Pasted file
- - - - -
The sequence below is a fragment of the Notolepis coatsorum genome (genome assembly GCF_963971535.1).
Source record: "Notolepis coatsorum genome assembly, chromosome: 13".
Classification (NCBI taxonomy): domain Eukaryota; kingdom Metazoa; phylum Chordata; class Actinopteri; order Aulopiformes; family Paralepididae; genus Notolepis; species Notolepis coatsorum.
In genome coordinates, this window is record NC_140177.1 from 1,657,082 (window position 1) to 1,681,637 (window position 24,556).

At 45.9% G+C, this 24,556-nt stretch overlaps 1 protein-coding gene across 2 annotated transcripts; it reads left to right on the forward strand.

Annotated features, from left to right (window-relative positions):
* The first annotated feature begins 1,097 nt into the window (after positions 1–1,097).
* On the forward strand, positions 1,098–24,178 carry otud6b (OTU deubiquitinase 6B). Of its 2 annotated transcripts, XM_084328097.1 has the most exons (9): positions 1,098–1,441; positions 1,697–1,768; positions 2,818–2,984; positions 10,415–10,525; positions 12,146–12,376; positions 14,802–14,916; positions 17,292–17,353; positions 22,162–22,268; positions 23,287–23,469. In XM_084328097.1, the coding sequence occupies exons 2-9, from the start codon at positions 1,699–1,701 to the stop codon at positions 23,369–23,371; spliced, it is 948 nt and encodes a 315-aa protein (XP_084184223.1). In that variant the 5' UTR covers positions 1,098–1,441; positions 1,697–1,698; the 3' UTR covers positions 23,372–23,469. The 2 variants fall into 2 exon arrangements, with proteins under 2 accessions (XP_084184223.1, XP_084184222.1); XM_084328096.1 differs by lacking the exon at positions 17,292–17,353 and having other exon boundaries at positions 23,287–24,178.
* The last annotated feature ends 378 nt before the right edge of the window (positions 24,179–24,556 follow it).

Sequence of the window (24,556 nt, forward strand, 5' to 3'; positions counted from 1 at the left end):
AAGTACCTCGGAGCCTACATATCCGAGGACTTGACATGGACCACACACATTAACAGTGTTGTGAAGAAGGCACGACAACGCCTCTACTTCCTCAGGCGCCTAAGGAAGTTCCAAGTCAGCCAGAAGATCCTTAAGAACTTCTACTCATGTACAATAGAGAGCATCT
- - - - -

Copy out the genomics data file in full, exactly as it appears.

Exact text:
The sequence below is a fragment of the Notolepis coatsorum genome (genome assembly GCF_963971535.1).
Source record: "Notolepis coatsorum genome assembly, chromosome: 13".
Classification (NCBI taxonomy): domain Eukaryota; kingdom Metazoa; phylum Chordata; class Actinopteri; order Aulopiformes; family Paralepididae; genus Notolepis; species Notolepis coatsorum.
In genome coordinates, this window is record NC_140177.1 from 1,657,082 (window position 1) to 1,681,637 (window position 24,556).

At 45.9% G+C, this 24,556-nt stretch overlaps 1 protein-coding gene across 2 annotated transcripts; it reads left to right on the forward strand.

Annotated features, from left to right (window-relative positions):
* The first annotated feature begins 1,097 nt into the window (after positions 1–1,097).
* On the forward strand, positions 1,098–24,178 carry otud6b (OTU deubiquitinase 6B). Of its 2 annotated transcripts, XM_084328097.1 has the most exons (9): positions 1,098–1,441; positions 1,697–1,768; positions 2,818–2,984; positions 10,415–10,525; positions 12,146–12,376; positions 14,802–14,916; positions 17,292–17,353; positions 22,162–22,268; positions 23,287–23,469. In XM_084328097.1, the coding sequence occupies exons 2-9, from the start codon at positions 1,699–1,701 to the stop codon at positions 23,369–23,371; spliced, it is 948 nt and encodes a 315-aa protein (XP_084184223.1). In that variant the 5' UTR covers positions 1,098–1,441; positions 1,697–1,698; the 3' UTR covers positions 23,372–23,469. The 2 variants fall into 2 exon arrangements, with proteins under 2 accessions (XP_084184223.1, XP_084184222.1); XM_084328096.1 differs by lacking the exon at positions 17,292–17,353 and having other exon boundaries at positions 23,287–24,178.
* The last annotated feature ends 378 nt before the right edge of the window (positions 24,179–24,556 follow it).

Sequence of the window (24,556 nt, forward strand, 5' to 3'; positions counted from 1 at the left end):
AAGTACCTCGGAGCCTACATATCCGAGGACTTGACATGGACCACACACATTAACAGTGTTGTGAAGAAGGCACGACAACGCCTCTACTTCCTCAGGCGCCTAAGGAAGTTCCAAGTCAGCCAGAAGATCCTTAAGAACTTCTACTCATGTACAATAGAGAGCATCT